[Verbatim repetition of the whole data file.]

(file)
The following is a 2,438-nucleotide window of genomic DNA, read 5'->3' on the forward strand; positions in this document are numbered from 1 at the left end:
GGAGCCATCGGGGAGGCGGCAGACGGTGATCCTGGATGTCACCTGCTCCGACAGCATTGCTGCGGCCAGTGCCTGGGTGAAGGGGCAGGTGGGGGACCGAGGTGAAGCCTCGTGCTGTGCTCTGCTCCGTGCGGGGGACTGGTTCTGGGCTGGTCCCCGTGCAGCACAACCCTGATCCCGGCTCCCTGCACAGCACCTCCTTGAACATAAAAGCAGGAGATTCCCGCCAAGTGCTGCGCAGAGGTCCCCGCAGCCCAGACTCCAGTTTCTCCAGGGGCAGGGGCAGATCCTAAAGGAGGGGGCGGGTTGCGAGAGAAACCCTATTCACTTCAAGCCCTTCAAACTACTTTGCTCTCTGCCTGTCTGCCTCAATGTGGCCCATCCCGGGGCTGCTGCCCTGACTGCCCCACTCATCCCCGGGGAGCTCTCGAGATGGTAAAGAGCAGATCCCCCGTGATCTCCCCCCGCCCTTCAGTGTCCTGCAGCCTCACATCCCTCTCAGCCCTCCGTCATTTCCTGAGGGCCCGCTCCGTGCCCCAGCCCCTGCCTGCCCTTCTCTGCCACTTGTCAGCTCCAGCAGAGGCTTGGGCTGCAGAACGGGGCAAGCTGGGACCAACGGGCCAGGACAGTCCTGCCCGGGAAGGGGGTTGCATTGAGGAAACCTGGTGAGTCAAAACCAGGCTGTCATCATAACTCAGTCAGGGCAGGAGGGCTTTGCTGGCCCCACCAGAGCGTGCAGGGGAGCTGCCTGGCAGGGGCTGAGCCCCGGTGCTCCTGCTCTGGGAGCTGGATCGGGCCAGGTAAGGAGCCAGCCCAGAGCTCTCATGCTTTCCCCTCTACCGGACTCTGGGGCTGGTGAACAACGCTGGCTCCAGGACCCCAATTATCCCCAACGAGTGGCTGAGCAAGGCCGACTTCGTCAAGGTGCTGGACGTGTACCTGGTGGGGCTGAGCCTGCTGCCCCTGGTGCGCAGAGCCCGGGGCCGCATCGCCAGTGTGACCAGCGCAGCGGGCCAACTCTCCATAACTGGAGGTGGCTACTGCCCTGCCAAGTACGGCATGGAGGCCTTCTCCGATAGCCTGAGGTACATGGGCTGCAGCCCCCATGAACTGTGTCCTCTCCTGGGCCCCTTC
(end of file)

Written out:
The following is a 2,438-nucleotide window of genomic DNA, read 5'->3' on the forward strand; positions in this document are numbered from 1 at the left end:
GGAGCCATCGGGGAGGCGGCAGACGGTGATCCTGGATGTCACCTGCTCCGACAGCATTGCTGCGGCCAGTGCCTGGGTGAAGGGGCAGGTGGGGGACCGAGGTGAAGCCTCGTGCTGTGCTCTGCTCCGTGCGGGGGACTGGTTCTGGGCTGGTCCCCGTGCAGCACAACCCTGATCCCGGCTCCCTGCACAGCACCTCCTTGAACATAAAAGCAGGAGATTCCCGCCAAGTGCTGCGCAGAGGTCCCCGCAGCCCAGACTCCAGTTTCTCCAGGGGCAGGGGCAGATCCTAAAGGAGGGGGCGGGTTGCGAGAGAAACCCTATTCACTTCAAGCCCTTCAAACTACTTTGCTCTCTGCCTGTCTGCCTCAATGTGGCCCATCCCGGGGCTGCTGCCCTGACTGCCCCACTCATCCCCGGGGAGCTCTCGAGATGGTAAAGAGCAGATCCCCCGTGATCTCCCCCCGCCCTTCAGTGTCCTGCAGCCTCACATCCCTCTCAGCCCTCCGTCATTTCCTGAGGGCCCGCTCCGTGCCCCAGCCCCTGCCTGCCCTTCTCTGCCACTTGTCAGCTCCAGCAGAGGCTTGGGCTGCAGAACGGGGCAAGCTGGGACCAACGGGCCAGGACAGTCCTGCCCGGGAAGGGGGTTGCATTGAGGAAACCTGGTGAGTCAAAACCAGGCTGTCATCATAACTCAGTCAGGGCAGGAGGGCTTTGCTGGCCCCACCAGAGCGTGCAGGGGAGCTGCCTGGCAGGGGCTGAGCCCCGGTGCTCCTGCTCTGGGAGCTGGATCGGGCCAGGTAAGGAGCCAGCCCAGAGCTCTCATGCTTTCCCCTCTACCGGACTCTGGGGCTGGTGAACAACGCTGGCTCCAGGACCCCAATTATCCCCAACGAGTGGCTGAGCAAGGCCGACTTCGTCAAGGTGCTGGACGTGTACCTGGTGGGGCTGAGCCTGCTGCCCCTGGTGCGCAGAGCCCGGGGCCGCATCGCCAGTGTGACCAGCGCAGCGGGCCAACTCTCCATAACTGGAGGTGGCTACTGCCCTGCCAAGTACGGCATGGAGGCCTTCTCCGATAGCCTGAGGTACATGGGCTGCAGCCCCCATGAACTGTGTCCTCTCCTGGGCCCCTTC